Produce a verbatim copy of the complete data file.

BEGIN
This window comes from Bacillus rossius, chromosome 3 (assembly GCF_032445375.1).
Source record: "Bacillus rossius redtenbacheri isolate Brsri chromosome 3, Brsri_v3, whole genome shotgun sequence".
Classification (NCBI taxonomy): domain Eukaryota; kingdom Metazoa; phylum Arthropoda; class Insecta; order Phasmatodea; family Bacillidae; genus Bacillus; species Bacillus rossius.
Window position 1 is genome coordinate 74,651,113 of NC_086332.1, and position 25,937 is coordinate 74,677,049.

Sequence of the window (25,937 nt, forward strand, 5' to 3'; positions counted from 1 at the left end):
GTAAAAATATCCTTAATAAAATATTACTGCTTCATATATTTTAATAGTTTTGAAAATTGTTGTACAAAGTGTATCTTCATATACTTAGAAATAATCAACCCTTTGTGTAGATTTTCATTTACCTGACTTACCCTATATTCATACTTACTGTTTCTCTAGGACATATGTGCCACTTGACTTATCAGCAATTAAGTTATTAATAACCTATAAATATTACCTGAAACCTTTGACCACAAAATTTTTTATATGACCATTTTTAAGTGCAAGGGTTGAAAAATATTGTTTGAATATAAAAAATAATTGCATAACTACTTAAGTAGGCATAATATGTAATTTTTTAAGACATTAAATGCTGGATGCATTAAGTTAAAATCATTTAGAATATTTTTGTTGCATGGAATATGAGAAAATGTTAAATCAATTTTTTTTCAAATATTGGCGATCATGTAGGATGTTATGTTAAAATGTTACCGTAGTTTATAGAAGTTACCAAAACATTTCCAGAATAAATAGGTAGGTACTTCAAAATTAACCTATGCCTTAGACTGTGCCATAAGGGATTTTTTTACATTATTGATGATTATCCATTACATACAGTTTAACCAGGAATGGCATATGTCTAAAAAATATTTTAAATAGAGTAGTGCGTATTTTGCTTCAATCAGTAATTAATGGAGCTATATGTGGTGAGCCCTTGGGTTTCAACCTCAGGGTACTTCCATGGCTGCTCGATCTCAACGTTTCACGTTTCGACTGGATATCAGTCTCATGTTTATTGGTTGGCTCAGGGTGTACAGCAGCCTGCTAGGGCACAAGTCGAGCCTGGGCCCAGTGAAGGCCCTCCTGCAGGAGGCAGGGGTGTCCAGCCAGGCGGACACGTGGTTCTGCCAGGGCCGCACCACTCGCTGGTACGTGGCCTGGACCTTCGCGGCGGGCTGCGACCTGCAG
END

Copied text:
This window comes from Bacillus rossius, chromosome 3 (assembly GCF_032445375.1).
Source record: "Bacillus rossius redtenbacheri isolate Brsri chromosome 3, Brsri_v3, whole genome shotgun sequence".
Classification (NCBI taxonomy): domain Eukaryota; kingdom Metazoa; phylum Arthropoda; class Insecta; order Phasmatodea; family Bacillidae; genus Bacillus; species Bacillus rossius.
Window position 1 is genome coordinate 74,651,113 of NC_086332.1, and position 25,937 is coordinate 74,677,049.

Sequence of the window (25,937 nt, forward strand, 5' to 3'; positions counted from 1 at the left end):
GTAAAAATATCCTTAATAAAATATTACTGCTTCATATATTTTAATAGTTTTGAAAATTGTTGTACAAAGTGTATCTTCATATACTTAGAAATAATCAACCCTTTGTGTAGATTTTCATTTACCTGACTTACCCTATATTCATACTTACTGTTTCTCTAGGACATATGTGCCACTTGACTTATCAGCAATTAAGTTATTAATAACCTATAAATATTACCTGAAACCTTTGACCACAAAATTTTTTATATGACCATTTTTAAGTGCAAGGGTTGAAAAATATTGTTTGAATATAAAAAATAATTGCATAACTACTTAAGTAGGCATAATATGTAATTTTTTAAGACATTAAATGCTGGATGCATTAAGTTAAAATCATTTAGAATATTTTTGTTGCATGGAATATGAGAAAATGTTAAATCAATTTTTTTTCAAATATTGGCGATCATGTAGGATGTTATGTTAAAATGTTACCGTAGTTTATAGAAGTTACCAAAACATTTCCAGAATAAATAGGTAGGTACTTCAAAATTAACCTATGCCTTAGACTGTGCCATAAGGGATTTTTTTACATTATTGATGATTATCCATTACATACAGTTTAACCAGGAATGGCATATGTCTAAAAAATATTTTAAATAGAGTAGTGCGTATTTTGCTTCAATCAGTAATTAATGGAGCTATATGTGGTGAGCCCTTGGGTTTCAACCTCAGGGTACTTCCATGGCTGCTCGATCTCAACGTTTCACGTTTCGACTGGATATCAGTCTCATGTTTATTGGTTGGCTCAGGGTGTACAGCAGCCTGCTAGGGCACAAGTCGAGCCTGGGCCCAGTGAAGGCCCTCCTGCAGGAGGCAGGGGTGTCCAGCCAGGCGGACACGTGGTTCTGCCAGGGCCGCACCACTCGCTGGTACGTGGCCTGGACCTTCGCGGCGGGCTGCGACCTGCAG